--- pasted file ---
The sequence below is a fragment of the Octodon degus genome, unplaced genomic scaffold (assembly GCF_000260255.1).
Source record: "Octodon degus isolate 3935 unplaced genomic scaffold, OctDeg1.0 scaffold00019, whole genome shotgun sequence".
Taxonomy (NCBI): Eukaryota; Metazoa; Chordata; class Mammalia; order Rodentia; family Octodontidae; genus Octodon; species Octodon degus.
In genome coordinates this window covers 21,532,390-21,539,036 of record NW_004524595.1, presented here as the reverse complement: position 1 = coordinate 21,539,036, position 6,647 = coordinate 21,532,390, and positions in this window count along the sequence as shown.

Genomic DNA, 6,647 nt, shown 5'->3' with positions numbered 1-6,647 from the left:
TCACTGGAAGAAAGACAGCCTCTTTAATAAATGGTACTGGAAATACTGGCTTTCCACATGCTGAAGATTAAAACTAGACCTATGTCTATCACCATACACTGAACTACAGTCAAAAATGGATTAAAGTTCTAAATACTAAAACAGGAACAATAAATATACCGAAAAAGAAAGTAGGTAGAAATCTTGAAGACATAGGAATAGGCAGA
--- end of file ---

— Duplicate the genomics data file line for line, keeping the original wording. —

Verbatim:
The sequence below is a fragment of the Octodon degus genome, unplaced genomic scaffold (assembly GCF_000260255.1).
Source record: "Octodon degus isolate 3935 unplaced genomic scaffold, OctDeg1.0 scaffold00019, whole genome shotgun sequence".
Taxonomy (NCBI): Eukaryota; Metazoa; Chordata; class Mammalia; order Rodentia; family Octodontidae; genus Octodon; species Octodon degus.
In genome coordinates this window covers 21,532,390-21,539,036 of record NW_004524595.1, presented here as the reverse complement: position 1 = coordinate 21,539,036, position 6,647 = coordinate 21,532,390, and positions in this window count along the sequence as shown.

Genomic DNA, 6,647 nt, shown 5'->3' with positions numbered 1-6,647 from the left:
TCACTGGAAGAAAGACAGCCTCTTTAATAAATGGTACTGGAAATACTGGCTTTCCACATGCTGAAGATTAAAACTAGACCTATGTCTATCACCATACACTGAACTACAGTCAAAAATGGATTAAAGTTCTAAATACTAAAACAGGAACAATAAATATACCGAAAAAGAAAGTAGGTAGAAATCTTGAAGACATAGGAATAGGCAGA